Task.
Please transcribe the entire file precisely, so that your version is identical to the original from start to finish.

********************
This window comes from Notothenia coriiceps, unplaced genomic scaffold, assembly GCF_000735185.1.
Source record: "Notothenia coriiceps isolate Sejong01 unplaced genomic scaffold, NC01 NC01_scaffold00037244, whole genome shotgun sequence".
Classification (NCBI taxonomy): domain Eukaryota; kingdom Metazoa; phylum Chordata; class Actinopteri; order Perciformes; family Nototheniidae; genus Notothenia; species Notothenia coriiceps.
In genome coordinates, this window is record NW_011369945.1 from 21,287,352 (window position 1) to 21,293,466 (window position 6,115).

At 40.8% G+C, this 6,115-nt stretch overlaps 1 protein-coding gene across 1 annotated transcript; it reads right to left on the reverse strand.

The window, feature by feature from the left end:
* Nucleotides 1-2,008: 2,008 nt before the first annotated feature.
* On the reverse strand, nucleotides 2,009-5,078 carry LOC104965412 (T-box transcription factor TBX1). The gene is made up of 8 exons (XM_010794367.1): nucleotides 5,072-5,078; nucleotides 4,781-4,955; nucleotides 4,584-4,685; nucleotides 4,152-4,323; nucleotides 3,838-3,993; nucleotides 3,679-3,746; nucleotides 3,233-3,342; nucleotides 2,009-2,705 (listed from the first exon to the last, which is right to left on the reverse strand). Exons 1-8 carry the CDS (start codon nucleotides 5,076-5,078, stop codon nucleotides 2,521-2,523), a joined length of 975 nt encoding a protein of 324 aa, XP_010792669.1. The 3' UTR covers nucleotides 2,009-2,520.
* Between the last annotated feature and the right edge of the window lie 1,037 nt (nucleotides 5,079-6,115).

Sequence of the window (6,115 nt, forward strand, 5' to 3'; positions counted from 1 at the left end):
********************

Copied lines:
This window comes from Notothenia coriiceps, unplaced genomic scaffold, assembly GCF_000735185.1.
Source record: "Notothenia coriiceps isolate Sejong01 unplaced genomic scaffold, NC01 NC01_scaffold00037244, whole genome shotgun sequence".
Classification (NCBI taxonomy): domain Eukaryota; kingdom Metazoa; phylum Chordata; class Actinopteri; order Perciformes; family Nototheniidae; genus Notothenia; species Notothenia coriiceps.
In genome coordinates, this window is record NW_011369945.1 from 21,287,352 (window position 1) to 21,293,466 (window position 6,115).

At 40.8% G+C, this 6,115-nt stretch overlaps 1 protein-coding gene across 1 annotated transcript; it reads right to left on the reverse strand.

The window, feature by feature from the left end:
* Nucleotides 1-2,008: 2,008 nt before the first annotated feature.
* On the reverse strand, nucleotides 2,009-5,078 carry LOC104965412 (T-box transcription factor TBX1). The gene is made up of 8 exons (XM_010794367.1): nucleotides 5,072-5,078; nucleotides 4,781-4,955; nucleotides 4,584-4,685; nucleotides 4,152-4,323; nucleotides 3,838-3,993; nucleotides 3,679-3,746; nucleotides 3,233-3,342; nucleotides 2,009-2,705 (listed from the first exon to the last, which is right to left on the reverse strand). Exons 1-8 carry the CDS (start codon nucleotides 5,076-5,078, stop codon nucleotides 2,521-2,523), a joined length of 975 nt encoding a protein of 324 aa, XP_010792669.1. The 3' UTR covers nucleotides 2,009-2,520.
* Between the last annotated feature and the right edge of the window lie 1,037 nt (nucleotides 5,079-6,115).

Sequence of the window (6,115 nt, forward strand, 5' to 3'; positions counted from 1 at the left end):